Baby chicks and ducklings are popular gifts around Easter, but practically every year they are linked to outbreaks of Salmonella in humans. Beyond the risk of illness, once the novelty wears off - these irresistibly cute and cuddly baby birds often come to a bad end - as this National Audubon Society report explains (see Colored Chicks Raise Concerns But, After Easter, Many Face Fates Worse Than Dye).
But from a public health perspective, baby chicks as pets – particularly for young children – pose a significant health risk.
In early summer of 2012, in That Duck May Look Clean, But . . ., we looked at a multi-state outbreak of Salmonella Montevideo involving 66 persons across 20 states linked to the handling of live poultry (baby chicks or ducklings or both) sold via mail-order hatcheries and agricultural feed stores.
By the time the outbreak was declared over in October, it had grown to 93 persons from 23 states and Puerto Rico, although it is generally accepted that surveillance only picks up a fraction of the cases.
You may recall that similar warnings have gone out in the past regarding Human Salmonella Infections Linked to Small Turtles. Reptiles, amphibians, and small rodents (like hamsters) – along with birds - can carry and spread salmonella bacteria, which makes good hand hygiene particularly important after touching these creatures.
Once again, last year the CDC tracked a large Multistate Outbreak of Human Salmonella Infections Linked to Live Poultry in Backyard Flocks, which involved 363 persons infected with the outbreak strains of Salmonella Infantis, Salmonella Newport, or Salmonella Hadar from 43 states and Puerto Rico.
The Investigation found: One hundred seventy-four (73%) of 237 ill persons interviewed reported contact with live poultry (e.g., chicks, chickens, ducks, ducklings) in the week before becoming ill. - and - Many ill persons in this outbreak reported bringing live poultry into their homes, and others reported kissing or cuddling with live poultry.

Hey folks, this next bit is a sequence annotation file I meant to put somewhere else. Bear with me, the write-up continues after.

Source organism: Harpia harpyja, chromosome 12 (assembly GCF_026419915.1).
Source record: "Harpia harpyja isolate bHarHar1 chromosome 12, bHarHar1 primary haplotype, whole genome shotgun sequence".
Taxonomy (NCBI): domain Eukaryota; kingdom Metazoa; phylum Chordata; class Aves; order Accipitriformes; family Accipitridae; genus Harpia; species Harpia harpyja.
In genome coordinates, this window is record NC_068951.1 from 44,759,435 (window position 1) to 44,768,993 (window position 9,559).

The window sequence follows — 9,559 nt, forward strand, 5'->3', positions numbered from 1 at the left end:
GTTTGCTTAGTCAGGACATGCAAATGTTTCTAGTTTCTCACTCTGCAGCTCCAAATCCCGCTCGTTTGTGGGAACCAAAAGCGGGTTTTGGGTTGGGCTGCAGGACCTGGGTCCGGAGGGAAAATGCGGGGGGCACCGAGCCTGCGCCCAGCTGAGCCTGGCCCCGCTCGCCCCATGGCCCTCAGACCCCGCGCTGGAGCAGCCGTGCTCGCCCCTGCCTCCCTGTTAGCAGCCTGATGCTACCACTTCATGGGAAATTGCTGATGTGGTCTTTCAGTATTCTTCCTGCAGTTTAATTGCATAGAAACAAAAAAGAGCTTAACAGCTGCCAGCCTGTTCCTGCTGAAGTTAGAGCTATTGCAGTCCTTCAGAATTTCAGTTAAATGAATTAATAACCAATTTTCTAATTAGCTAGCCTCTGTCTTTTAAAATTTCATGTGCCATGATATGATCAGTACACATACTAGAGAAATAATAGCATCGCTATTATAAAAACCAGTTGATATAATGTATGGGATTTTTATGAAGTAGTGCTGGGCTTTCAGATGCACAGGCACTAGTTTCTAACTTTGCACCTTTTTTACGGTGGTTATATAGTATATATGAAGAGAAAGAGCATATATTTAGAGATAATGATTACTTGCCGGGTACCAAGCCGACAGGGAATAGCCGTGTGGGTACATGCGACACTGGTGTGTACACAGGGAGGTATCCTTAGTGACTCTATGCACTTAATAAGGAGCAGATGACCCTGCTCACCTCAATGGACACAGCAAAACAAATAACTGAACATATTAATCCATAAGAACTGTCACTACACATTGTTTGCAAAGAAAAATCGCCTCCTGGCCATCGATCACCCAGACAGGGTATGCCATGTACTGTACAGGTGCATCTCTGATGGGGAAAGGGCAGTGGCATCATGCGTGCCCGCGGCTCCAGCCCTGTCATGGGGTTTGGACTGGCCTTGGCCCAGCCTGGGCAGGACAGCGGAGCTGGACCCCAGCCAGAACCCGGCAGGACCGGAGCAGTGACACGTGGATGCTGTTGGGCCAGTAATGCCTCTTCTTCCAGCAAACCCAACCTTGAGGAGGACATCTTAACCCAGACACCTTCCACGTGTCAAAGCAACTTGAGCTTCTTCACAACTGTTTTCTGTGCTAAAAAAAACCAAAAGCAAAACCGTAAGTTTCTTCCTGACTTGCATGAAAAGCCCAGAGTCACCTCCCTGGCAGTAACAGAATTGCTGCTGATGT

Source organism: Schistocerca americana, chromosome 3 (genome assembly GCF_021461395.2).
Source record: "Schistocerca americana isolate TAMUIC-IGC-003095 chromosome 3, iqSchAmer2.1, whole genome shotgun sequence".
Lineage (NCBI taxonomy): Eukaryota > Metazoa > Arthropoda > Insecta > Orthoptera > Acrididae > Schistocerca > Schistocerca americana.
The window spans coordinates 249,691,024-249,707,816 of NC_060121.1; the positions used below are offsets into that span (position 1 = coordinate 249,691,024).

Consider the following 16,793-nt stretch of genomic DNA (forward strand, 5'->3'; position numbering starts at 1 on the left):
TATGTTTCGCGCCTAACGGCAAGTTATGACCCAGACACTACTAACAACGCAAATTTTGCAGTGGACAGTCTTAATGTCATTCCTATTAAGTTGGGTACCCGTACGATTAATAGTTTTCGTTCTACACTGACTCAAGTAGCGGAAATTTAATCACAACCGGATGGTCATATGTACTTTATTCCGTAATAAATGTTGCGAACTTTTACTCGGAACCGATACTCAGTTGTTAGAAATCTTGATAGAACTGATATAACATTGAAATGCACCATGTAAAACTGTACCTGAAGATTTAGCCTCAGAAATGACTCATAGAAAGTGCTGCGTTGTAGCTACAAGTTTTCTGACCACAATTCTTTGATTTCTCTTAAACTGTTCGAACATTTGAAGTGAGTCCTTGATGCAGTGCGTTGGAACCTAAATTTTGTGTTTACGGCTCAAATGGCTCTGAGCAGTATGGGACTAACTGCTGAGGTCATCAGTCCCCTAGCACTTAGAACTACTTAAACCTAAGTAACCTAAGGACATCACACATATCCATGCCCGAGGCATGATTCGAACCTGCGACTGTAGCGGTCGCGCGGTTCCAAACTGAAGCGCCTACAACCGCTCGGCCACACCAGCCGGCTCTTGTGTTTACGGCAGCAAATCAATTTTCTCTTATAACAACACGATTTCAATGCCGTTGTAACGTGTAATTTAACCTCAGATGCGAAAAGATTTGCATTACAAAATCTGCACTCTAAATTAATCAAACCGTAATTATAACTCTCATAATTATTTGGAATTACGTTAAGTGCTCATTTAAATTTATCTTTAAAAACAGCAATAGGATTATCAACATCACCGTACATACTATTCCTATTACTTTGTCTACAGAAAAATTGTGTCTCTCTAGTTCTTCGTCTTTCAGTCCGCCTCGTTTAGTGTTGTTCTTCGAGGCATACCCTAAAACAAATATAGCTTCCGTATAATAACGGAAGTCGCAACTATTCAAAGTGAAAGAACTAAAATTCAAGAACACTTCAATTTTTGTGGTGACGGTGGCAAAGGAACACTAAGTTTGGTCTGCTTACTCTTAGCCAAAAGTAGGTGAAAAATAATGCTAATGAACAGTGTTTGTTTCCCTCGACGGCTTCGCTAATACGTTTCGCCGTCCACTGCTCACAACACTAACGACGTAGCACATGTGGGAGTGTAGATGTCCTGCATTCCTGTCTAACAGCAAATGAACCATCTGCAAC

For some tips on avoiding Salmonellosis this spring, you may wish to visit the CDC’s webpage:
Peep, chirp, quack! Live baby poultry, such as chicks, ducklings, goslings, and baby turkeys, can carry harmful germs called Salmonella. After you touch a chick, duckling, or other baby bird, or anything in the area where they live and roam, WASH YOUR HANDS so you don't get sick!
Often, live baby poultry may be put on display at stores where children may be able to touch the birds or areas where they are displayed. Because these birds are so soft and cute, many people do not realize the potential danger that live baby poultry can be, especially to children.
How do I reduce the risk?
- Wash hands thoroughly with soap and water right after touching live baby poultry or anything in the area where they live and roam. Use hand sanitizer if soap and water are not readily available.
- Adults should supervise hand washing for young children.
- Clean any equipment or materials associated with raising or caring for live poultry outside the house, such as cages or feed or water containers.
- Don’t let children younger than 5 years of age, older adults, or people with weak immune systems handle or touch chicks, ducklings, or other live poultry.
- Don't snuggle or kiss the birds, touch your mouth, or eat or drink around live baby poultry.
- Don't let live baby poultry inside the house, in bathrooms, or especially in areas where food or drink is prepared, served, or stored, such as kitchens or outdoor patios.
- Don’t eat or drink in the area where the birds live or roam.
- Don't give live baby poultry as gifts to young children.
- Send a Health-e-Card: Teach Hand Washing
- Download a CDC Kidtastics Podcast: Why Parents Should Think Twice Before Giving Baby Birds to Young Children for Easter [PODCAST - 4:09 minutes]
What are the signs, symptoms, and types of treatment available for Salmonella infections?
Salmonella can make people sick with
- Abdominal cramps
Sometimes, people can become so sick from a Salmonella infection that they have to go to the hospital. Infants, elderly persons, and those with weakened immune systems are more likely than others to develop severe illness. When severe infection occurs, Salmonella may spread from the intestines to the bloodstream and then to other body sites and can cause death unless the person is treated promptly with antibiotics.
You can learn more about the signs, symptoms and treatment of Salmonella infection by visiting the CDC's Salmonella website. If you suspect you or your child has Salmonella infection, please contact your health care provider immediately.